UMass biologist Diane Kelly, who studies reproductive systems, is trying to bring a little levity to evolutionary science through a new blog on Gizmodo.
Peter Mulvey wrote “Take Down Your Flag” before a concert at the Calvin Theater in Northampton, Massachusetts in June. More than 140 other singers have since added verses to honor the victims of the Charleston shooting.
The Palmer, Massachusetts, writer’s sixth novel sets an accidental fortune-teller in a “dead mall.”
A new report confirms previous findings – that temperatures are going up in all seasons, and that’s affecting migration and spawning.
Pittsfield, Mass., native Mark Vanhoenacker offers a poetic defense of airplane travel in his new book, “Skyfaring.”
After a hotly debated decision-making process, Bishop Mitchell Rozanski says it came down to cost.
The Blue Cross Blue Shield of Massachusetts Foundation says rules and regulations are outdated and often thwart medical practices trying to bring mental healthcare into their office.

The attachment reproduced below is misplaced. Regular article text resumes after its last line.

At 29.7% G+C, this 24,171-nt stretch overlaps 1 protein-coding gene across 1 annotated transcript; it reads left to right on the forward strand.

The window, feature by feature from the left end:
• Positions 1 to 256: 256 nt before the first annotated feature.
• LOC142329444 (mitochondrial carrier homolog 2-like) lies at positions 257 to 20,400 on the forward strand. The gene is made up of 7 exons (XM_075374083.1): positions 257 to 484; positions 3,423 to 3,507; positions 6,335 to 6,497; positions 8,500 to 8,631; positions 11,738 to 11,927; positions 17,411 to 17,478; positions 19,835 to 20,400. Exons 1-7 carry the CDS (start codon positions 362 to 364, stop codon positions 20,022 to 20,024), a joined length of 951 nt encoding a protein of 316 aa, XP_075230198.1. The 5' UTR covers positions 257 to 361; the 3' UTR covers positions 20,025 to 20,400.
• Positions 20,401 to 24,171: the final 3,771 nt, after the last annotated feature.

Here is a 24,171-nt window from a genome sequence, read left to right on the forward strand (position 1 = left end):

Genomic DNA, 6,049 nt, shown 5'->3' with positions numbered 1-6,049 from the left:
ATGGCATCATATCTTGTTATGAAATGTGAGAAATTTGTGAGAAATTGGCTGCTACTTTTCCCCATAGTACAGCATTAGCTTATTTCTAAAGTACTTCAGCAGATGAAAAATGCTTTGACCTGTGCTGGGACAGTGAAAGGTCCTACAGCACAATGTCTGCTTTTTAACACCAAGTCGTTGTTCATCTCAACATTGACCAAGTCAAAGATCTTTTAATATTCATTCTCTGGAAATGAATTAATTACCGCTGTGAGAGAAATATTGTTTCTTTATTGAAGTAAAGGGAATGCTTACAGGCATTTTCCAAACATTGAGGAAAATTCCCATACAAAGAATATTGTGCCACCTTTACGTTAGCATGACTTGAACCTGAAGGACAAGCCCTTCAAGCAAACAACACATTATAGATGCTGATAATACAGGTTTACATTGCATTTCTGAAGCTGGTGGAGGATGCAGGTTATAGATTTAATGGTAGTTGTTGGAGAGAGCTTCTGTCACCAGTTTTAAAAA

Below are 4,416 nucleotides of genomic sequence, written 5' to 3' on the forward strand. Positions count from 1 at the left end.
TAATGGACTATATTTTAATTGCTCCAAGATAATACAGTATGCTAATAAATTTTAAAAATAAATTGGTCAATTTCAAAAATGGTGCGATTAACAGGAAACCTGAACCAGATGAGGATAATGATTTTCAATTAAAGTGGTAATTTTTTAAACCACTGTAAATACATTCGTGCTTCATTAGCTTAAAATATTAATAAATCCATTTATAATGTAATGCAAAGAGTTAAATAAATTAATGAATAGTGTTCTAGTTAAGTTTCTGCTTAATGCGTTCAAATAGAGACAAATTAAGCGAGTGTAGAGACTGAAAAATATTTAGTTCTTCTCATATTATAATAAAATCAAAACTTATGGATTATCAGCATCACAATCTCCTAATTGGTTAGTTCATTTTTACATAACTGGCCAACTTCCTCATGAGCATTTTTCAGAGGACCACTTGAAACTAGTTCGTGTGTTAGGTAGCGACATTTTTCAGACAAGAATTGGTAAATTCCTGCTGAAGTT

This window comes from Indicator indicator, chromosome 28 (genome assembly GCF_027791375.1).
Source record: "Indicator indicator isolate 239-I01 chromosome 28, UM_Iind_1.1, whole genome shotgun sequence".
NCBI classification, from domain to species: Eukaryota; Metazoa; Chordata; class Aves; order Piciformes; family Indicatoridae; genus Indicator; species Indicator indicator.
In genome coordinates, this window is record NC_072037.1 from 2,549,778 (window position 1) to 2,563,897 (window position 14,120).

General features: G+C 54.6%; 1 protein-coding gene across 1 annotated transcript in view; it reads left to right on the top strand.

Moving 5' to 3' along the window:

The Indiana Jones co-star took a decades-long break from the spotlight. She’s now back in the movies, big and small.
After several decades in a riverfront house in Northampton, and a fundraising campaign, the public archives on LGBT history are moving to Holyoke
About 3000 people are expected to attend the weekend event in Great Barrington and Pittsfield. The festival features 80 independent films.
Mosquitoes that carry West Nile Virus and Eastern Equine Encephalitis tend to multiply in backyard puddles and come out later in the summer.
About two dozen communities around Western Massachusetts held parades on Memorial Day to honor soldiers who died serving the country.
A disease best known as the scourge of 18th Century British sailors emerges in a Springfield clinic, where Baystate Medical Center doctors began to screen for Vitamin C levels. They suspect scurvy is underreported among low-income populations nationwide.
Modern day F-22 pilots and crew swap war stories with World War II and Vietnam vets at the Soldiers’ Home nursing home.
For now, no trains leaving Springfield are going beyond New York City. Meanwhile, some passengers who planned to travel on the Northeast corridor are grateful they avoided the ill-fated train.